It is this Granovetterian progression of thresholds that Gladwell offers as a tentative explanation for the explosion in school shootings since the late Nineties, specifically since Columbine — with its intense media focus, and coinciding with the mainstream adoption of the Internet and subsequent prevalence of social media platforms.
It used to be that if a school shooting or riot was happening somewhere, unless one were to actually be at the scene, one might only hear about it on the evening news or in the papers the next day. Today, with 24-hour cable coverage, Youtube, Snapchat, Twitter and countless other channels, exposure to news in the community (especially in younger, social media savvy demographics) is all but guaranteed — speeding up the Granovetterian progression for any matter of activities that would once have taken exponentially longer.
This raises some interesting questions.
Why does the media highlight violence?
Yes, Ratings = Profits, but what makes violent acts so intrinsically watchable and fascinating to humans? The Ancient Romans had it institutionalized, the Spaniards codified it down to an art form. Do humans have a biologically-driven curiosity for both violence and witnessing violent acts? If so, should the media be morally obligated to refrain from reporting on things like gun violence, suicides, school shootings?
What other implications can we draw from the Granovetterian progression on school shootings?
For one, it appears to be gender specific — of the hundreds of documented cases of school shootings since the early 1800’s (including those outside of the US), only a literal handful were committed by females. Some have noted that women are “far less homicidal than men”, and yet this could merely be symptomatic that the ‘right’ thresholds have not been reached. Likewise, although the majority of school shootings to date have occurred in the US, the spreading of news across borders via any number of means nowadays suggests an increased likelihood of school shootings elsewhere.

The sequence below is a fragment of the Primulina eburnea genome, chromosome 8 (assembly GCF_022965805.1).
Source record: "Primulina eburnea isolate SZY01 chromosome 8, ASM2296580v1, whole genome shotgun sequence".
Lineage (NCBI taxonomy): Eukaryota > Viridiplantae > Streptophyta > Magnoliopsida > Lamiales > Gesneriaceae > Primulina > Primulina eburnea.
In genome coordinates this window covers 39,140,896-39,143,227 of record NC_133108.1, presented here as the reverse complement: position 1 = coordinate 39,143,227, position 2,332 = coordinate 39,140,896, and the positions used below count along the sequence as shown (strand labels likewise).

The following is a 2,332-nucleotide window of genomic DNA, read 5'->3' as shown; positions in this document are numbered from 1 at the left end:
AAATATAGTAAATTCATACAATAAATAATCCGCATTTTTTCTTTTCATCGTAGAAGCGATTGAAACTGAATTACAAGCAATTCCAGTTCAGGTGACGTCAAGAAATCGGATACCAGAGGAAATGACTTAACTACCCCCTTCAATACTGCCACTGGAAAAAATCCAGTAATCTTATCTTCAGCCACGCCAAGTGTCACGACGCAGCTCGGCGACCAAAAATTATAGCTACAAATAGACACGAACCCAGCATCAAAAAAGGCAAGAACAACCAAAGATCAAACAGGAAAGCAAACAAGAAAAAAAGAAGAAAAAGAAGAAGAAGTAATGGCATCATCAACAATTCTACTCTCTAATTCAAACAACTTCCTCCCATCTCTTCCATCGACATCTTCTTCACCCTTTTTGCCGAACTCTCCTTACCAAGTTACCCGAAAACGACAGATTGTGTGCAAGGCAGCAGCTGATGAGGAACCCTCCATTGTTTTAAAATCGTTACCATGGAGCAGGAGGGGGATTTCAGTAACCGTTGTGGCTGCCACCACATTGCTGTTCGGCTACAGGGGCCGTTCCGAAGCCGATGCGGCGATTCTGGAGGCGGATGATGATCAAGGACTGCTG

What does the Granovetterian progression imply about the nature of man?
In Gladwell’s Thresholds of Violence we see an ugly side of human nature emerge via the parameters of school shootings in the US. At the risk of going off on a tangent, if we broaden our parameters for Granovetterian progressions we see that, for example, suicide incidences have also erupted over a similar period:
Source: U.S. Suicide Rate Surges to a 30-Year High, The New York Times
Suicide in the United States has surged to the highest levels in nearly 30 years, a federal data analysis has found, with increases in every age group except older adults.
The suicide rate for middle-aged women, ages 45 to 64 jumped by 63 percent over the period of the study. [1999 – 2014]
The overall suicide rate rose by 24 percent from 1999 to 2014.
Could this also be related to the rapid proliferation and increased exposure to suicide-related content (or rather, all types of content since the mainstreaming of the Internet), thereby creating a vicious Granovetterian cycle, and pushing larger numbers of individuals past their respective thresholds?
To rephrase the question, the Granovetterian threshold model accounts for certain increases in acts of violence or harm — but why don’t we see a clear manifestation of this kind of virality in remarkable acts of kindness in society?
Can we hijack the Granovetterian progression and use it for longterm positive change? That, I guess, will depend on our threshold for good.